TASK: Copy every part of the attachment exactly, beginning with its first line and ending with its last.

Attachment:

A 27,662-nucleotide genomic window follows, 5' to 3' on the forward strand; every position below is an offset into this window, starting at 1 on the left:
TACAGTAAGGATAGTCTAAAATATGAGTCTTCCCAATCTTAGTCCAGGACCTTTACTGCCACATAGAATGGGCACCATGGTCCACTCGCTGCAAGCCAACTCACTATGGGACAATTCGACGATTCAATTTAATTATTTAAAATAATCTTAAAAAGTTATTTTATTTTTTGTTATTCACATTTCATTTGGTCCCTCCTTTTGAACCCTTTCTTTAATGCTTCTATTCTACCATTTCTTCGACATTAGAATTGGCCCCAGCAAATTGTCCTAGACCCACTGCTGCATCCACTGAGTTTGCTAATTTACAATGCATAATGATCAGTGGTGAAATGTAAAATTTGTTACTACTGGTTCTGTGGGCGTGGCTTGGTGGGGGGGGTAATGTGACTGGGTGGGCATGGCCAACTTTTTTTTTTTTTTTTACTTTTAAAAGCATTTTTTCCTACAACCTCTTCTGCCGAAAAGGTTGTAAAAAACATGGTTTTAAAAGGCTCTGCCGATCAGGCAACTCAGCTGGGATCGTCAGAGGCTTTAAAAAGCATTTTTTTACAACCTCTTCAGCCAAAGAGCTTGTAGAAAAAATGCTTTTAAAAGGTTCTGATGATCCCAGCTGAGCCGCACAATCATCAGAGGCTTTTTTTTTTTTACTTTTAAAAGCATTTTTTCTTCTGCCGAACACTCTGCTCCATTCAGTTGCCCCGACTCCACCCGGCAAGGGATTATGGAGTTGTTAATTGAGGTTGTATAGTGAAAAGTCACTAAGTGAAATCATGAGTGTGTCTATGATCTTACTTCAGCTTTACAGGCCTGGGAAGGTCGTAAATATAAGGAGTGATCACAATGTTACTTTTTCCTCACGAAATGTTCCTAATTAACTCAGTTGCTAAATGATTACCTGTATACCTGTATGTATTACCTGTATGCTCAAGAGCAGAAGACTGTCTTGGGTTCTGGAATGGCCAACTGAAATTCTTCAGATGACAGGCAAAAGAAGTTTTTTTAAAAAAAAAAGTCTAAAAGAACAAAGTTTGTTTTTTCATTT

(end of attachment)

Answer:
A 27,662-nucleotide genomic window follows, 5' to 3' on the forward strand; every position below is an offset into this window, starting at 1 on the left:
TACAGTAAGGATAGTCTAAAATATGAGTCTTCCCAATCTTAGTCCAGGACCTTTACTGCCACATAGAATGGGCACCATGGTCCACTCGCTGCAAGCCAACTCACTATGGGACAATTCGACGATTCAATTTAATTATTTAAAATAATCTTAAAAAGTTATTTTATTTTTTGTTATTCACATTTCATTTGGTCCCTCCTTTTGAACCCTTTCTTTAATGCTTCTATTCTACCATTTCTTCGACATTAGAATTGGCCCCAGCAAATTGTCCTAGACCCACTGCTGCATCCACTGAGTTTGCTAATTTACAATGCATAATGATCAGTGGTGAAATGTAAAATTTGTTACTACTGGTTCTGTGGGCGTGGCTTGGTGGGGGGGGTAATGTGACTGGGTGGGCATGGCCAACTTTTTTTTTTTTTTTTACTTTTAAAAGCATTTTTTCCTACAACCTCTTCTGCCGAAAAGGTTGTAAAAAACATGGTTTTAAAAGGCTCTGCCGATCAGGCAACTCAGCTGGGATCGTCAGAGGCTTTAAAAAGCATTTTTTTACAACCTCTTCAGCCAAAGAGCTTGTAGAAAAAATGCTTTTAAAAGGTTCTGATGATCCCAGCTGAGCCGCACAATCATCAGAGGCTTTTTTTTTTTTACTTTTAAAAGCATTTTTTCTTCTGCCGAACACTCTGCTCCATTCAGTTGCCCCGACTCCACCCGGCAAGGGATTATGGAGTTGTTAATTGAGGTTGTATAGTGAAAAGTCACTAAGTGAAATCATGAGTGTGTCTATGATCTTACTTCAGCTTTACAGGCCTGGGAAGGTCGTAAATATAAGGAGTGATCACAATGTTACTTTTTCCTCACGAAATGTTCCTAATTAACTCAGTTGCTAAATGATTACCTGTATACCTGTATGTATTACCTGTATGCTCAAGAGCAGAAGACTGTCTTGGGTTCTGGAATGGCCAACTGAAATTCTTCAGATGACAGGCAAAAGAAGTTTTTTTAAAAAAAAAAGTCTAAAAGAACAAAGTTTGTTTTTTCATTT